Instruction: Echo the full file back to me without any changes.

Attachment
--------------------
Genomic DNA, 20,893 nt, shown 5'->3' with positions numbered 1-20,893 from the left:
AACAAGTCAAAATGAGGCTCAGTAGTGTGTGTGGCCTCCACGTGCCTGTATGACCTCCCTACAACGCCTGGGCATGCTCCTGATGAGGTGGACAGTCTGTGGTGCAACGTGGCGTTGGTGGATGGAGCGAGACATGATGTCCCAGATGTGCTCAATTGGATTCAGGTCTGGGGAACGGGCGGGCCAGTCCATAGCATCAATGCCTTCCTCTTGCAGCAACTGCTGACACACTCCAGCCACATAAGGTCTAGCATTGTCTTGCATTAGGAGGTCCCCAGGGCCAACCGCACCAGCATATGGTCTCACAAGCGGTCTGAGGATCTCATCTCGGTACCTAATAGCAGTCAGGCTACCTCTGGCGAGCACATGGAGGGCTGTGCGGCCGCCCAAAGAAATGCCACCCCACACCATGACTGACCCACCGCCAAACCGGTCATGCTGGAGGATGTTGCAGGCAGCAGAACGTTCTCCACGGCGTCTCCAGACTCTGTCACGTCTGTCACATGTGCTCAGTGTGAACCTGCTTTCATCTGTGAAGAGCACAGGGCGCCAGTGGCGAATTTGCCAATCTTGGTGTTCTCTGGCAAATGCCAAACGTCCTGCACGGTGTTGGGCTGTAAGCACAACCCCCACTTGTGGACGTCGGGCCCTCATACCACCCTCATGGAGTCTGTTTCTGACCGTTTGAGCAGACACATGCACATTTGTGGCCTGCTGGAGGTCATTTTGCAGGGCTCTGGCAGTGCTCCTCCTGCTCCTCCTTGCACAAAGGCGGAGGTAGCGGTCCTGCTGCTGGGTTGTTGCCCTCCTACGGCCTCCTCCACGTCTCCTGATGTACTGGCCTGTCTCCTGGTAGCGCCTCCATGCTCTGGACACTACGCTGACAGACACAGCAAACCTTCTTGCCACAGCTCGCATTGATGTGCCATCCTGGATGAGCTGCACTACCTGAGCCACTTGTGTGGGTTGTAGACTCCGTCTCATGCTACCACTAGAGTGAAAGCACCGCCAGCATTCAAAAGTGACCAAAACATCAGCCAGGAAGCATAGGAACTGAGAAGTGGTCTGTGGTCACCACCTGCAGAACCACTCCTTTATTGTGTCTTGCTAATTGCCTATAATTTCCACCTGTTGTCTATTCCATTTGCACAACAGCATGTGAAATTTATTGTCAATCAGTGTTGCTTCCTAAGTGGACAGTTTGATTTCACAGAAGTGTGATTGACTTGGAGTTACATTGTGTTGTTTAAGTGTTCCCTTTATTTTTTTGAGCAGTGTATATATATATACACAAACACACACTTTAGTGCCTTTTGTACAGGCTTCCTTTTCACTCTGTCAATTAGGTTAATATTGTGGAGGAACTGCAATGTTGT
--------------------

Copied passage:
Genomic DNA, 20,893 nt, shown 5'->3' with positions numbered 1-20,893 from the left:
AACAAGTCAAAATGAGGCTCAGTAGTGTGTGTGGCCTCCACGTGCCTGTATGACCTCCCTACAACGCCTGGGCATGCTCCTGATGAGGTGGACAGTCTGTGGTGCAACGTGGCGTTGGTGGATGGAGCGAGACATGATGTCCCAGATGTGCTCAATTGGATTCAGGTCTGGGGAACGGGCGGGCCAGTCCATAGCATCAATGCCTTCCTCTTGCAGCAACTGCTGACACACTCCAGCCACATAAGGTCTAGCATTGTCTTGCATTAGGAGGTCCCCAGGGCCAACCGCACCAGCATATGGTCTCACAAGCGGTCTGAGGATCTCATCTCGGTACCTAATAGCAGTCAGGCTACCTCTGGCGAGCACATGGAGGGCTGTGCGGCCGCCCAAAGAAATGCCACCCCACACCATGACTGACCCACCGCCAAACCGGTCATGCTGGAGGATGTTGCAGGCAGCAGAACGTTCTCCACGGCGTCTCCAGACTCTGTCACGTCTGTCACATGTGCTCAGTGTGAACCTGCTTTCATCTGTGAAGAGCACAGGGCGCCAGTGGCGAATTTGCCAATCTTGGTGTTCTCTGGCAAATGCCAAACGTCCTGCACGGTGTTGGGCTGTAAGCACAACCCCCACTTGTGGACGTCGGGCCCTCATACCACCCTCATGGAGTCTGTTTCTGACCGTTTGAGCAGACACATGCACATTTGTGGCCTGCTGGAGGTCATTTTGCAGGGCTCTGGCAGTGCTCCTCCTGCTCCTCCTTGCACAAAGGCGGAGGTAGCGGTCCTGCTGCTGGGTTGTTGCCCTCCTACGGCCTCCTCCACGTCTCCTGATGTACTGGCCTGTCTCCTGGTAGCGCCTCCATGCTCTGGACACTACGCTGACAGACACAGCAAACCTTCTTGCCACAGCTCGCATTGATGTGCCATCCTGGATGAGCTGCACTACCTGAGCCACTTGTGTGGGTTGTAGACTCCGTCTCATGCTACCACTAGAGTGAAAGCACCGCCAGCATTCAAAAGTGACCAAAACATCAGCCAGGAAGCATAGGAACTGAGAAGTGGTCTGTGGTCACCACCTGCAGAACCACTCCTTTATTGTGTCTTGCTAATTGCCTATAATTTCCACCTGTTGTCTATTCCATTTGCACAACAGCATGTGAAATTTATTGTCAATCAGTGTTGCTTCCTAAGTGGACAGTTTGATTTCACAGAAGTGTGATTGACTTGGAGTTACATTGTGTTGTTTAAGTGTTCCCTTTATTTTTTTGAGCAGTGTATATATATATACACAAACACACACTTTAGTGCCTTTTGTACAGGCTTCCTTTTCACTCTGTCAATTAGGTTAATATTGTGGAGGAACTGCAATGTTGT